Marguerite de Porete
c. 1250-1310

The Middle Ages saw a blossoming of women and spirituality. Besides Julian of Norwich, there were such women as Mechtild of Magdeburg, St. Bridget of Sweden, and St. Catherine of Siena. Despite that the medieval church was not necessarily accepting of women and their spiritual leadership. Some women, such as Marguerite de Porete, paid for their beliefs with their lives.

Marguerite was a French mystic born in Le Hainault in the diocese of Cambrai. Historians believe Marguerite to have been a Beguine. The Beguines were women-only lay communities who took no vows but dedicated themselves to charity and the study of vernacular languages.

An historical investigation of the Beguines shows that the movement flows from two medieval religious reform movements: (1) monastic mysticism and (2) the vita apostolica, or “apostolic life.” Medieval women were excluded from the priesthood. Importantly these reform movements emphasized prophecy and evangelism. These two elements permitted a theological “space” wherein women had the freedom to develop their spirituality. The beguines flourished in this theological “space.”

These women were prime targets for the Church’s Inquisition for they were seen as outside the Church’s control. Why? Because they took spirituality outside the clerical world and its Latin language, and therefore beyond the power of the ecclesiastical authorities. The Beguines wrote in the everyday vernacular languages of Germany, France, and Holland.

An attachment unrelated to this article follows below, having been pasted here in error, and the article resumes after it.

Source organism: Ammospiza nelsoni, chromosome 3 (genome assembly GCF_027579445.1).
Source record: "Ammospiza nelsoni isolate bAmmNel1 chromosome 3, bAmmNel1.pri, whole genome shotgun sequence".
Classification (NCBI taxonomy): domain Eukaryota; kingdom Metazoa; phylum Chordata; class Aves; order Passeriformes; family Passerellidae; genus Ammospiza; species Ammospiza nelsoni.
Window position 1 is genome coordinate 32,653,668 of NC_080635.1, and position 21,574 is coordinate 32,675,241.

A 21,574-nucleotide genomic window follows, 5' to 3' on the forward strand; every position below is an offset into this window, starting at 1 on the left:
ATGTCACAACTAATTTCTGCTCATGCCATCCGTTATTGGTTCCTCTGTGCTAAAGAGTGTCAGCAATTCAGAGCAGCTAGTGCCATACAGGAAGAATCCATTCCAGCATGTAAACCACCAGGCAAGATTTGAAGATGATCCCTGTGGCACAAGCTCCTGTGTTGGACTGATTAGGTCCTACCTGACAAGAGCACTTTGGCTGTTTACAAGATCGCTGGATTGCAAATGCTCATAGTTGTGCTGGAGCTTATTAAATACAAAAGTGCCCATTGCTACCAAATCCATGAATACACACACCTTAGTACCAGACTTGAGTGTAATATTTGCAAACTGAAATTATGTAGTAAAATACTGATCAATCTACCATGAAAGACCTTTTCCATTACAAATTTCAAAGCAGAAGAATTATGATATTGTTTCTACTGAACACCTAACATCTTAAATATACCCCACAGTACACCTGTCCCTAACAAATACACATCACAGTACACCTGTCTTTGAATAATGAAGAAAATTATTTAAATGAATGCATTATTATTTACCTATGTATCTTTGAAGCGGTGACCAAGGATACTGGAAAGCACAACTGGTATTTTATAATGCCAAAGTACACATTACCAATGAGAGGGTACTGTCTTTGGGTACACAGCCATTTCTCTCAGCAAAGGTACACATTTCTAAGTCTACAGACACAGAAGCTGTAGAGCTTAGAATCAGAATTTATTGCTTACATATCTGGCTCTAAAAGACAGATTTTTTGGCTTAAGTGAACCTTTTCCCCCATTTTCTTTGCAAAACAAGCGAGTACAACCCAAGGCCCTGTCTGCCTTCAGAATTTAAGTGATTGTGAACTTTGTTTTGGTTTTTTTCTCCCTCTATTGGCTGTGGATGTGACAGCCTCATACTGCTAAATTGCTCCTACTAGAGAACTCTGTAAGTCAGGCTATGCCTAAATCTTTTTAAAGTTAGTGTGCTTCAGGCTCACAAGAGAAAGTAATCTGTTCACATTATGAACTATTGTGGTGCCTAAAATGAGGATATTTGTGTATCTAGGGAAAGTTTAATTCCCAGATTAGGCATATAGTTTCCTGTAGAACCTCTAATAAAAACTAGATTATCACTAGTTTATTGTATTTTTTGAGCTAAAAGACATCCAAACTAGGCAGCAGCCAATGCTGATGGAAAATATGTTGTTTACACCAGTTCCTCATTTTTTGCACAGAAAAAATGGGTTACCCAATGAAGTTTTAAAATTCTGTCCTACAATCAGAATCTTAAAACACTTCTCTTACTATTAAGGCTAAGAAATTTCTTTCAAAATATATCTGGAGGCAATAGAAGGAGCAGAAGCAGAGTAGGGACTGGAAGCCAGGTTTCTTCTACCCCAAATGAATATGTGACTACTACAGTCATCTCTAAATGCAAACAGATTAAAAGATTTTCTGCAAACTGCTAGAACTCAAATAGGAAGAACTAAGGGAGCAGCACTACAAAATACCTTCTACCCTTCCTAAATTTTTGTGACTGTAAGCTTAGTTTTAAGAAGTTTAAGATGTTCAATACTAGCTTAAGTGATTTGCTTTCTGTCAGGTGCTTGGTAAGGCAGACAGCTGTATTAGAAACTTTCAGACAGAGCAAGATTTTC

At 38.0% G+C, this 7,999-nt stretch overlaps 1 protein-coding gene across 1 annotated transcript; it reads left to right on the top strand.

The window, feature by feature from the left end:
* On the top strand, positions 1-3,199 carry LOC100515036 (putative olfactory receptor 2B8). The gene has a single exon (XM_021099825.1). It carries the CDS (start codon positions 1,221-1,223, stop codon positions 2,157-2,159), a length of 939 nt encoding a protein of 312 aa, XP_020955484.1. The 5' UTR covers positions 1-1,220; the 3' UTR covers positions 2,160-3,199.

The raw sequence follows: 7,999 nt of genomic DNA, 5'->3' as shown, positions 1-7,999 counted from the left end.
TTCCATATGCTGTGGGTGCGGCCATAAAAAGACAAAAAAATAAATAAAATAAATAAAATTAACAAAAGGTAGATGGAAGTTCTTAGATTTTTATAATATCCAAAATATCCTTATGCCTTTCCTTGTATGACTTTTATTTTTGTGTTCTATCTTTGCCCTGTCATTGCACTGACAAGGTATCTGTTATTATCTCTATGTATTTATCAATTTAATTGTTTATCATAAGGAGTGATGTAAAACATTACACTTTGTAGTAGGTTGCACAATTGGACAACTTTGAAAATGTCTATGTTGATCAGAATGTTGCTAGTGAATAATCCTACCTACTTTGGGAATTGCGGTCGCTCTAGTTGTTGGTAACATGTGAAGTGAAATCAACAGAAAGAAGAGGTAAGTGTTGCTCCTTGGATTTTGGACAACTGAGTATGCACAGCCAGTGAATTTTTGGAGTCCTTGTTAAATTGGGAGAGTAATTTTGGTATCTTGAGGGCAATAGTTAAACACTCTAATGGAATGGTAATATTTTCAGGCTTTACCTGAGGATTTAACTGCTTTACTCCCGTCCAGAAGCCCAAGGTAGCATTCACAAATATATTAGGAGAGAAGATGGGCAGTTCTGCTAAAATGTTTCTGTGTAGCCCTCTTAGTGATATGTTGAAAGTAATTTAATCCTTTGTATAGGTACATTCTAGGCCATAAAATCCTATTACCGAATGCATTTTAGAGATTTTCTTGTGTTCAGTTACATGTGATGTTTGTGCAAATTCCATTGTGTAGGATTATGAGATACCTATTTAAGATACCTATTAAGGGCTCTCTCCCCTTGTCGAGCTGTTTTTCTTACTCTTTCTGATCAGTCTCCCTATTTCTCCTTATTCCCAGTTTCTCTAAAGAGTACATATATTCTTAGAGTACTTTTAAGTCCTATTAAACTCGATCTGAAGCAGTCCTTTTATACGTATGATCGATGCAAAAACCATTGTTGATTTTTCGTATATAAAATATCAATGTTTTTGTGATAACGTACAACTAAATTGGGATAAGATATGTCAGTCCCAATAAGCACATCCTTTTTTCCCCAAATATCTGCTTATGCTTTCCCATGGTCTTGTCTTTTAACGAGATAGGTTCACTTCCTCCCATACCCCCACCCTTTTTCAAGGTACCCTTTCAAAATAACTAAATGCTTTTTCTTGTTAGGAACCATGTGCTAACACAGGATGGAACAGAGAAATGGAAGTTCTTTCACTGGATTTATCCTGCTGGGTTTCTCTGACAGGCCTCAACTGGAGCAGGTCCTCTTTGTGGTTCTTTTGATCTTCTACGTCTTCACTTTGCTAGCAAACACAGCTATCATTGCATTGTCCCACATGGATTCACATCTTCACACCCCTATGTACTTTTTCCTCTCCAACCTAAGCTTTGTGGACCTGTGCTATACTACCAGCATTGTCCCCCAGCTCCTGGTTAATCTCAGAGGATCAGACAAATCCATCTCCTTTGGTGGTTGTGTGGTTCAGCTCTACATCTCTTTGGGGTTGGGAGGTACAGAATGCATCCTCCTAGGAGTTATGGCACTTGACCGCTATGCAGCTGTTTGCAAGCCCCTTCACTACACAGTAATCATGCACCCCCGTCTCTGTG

Marguerite de Porete published her spiritual work “The Mirror of Simple Souls” around 1290. In her writings she states that when in the state of contemplative love of God the soul has no need of Masses or prayers or of anything else. Rather like other mystics, she claims an immediate relationship with God which gives her authority.

For Marguerite, the person who had achieved union in love with the Deity was free of Church constraints and part of the higher Church of the spirit. As seen in the previous quotation, Marguerite derided the academics who put dry reason above love. “The Mirror” was condemned by the bishop of Cambrai and burned as heretical in 1300.

Accordingly, Marguerite was summoned before the Inquisition. The theologians conflated her writings with the heresy of the Free Spirit. Those who followed this heresy believed that it is possible for a human being to attain spiritual perfection in the present life, and that once an individual has attained such a state, he or she may then commit any sin with impunity.

Facing the Inquisition, Marguerite refused to acknowledge the Church’s authority over her spiritual path. She would not answer their questions. Extracts of her trial can be found at The Trial of Marguerite de Porete. Eventually, Marguerite was excommunicated and burned at the stake on June 1, 1310.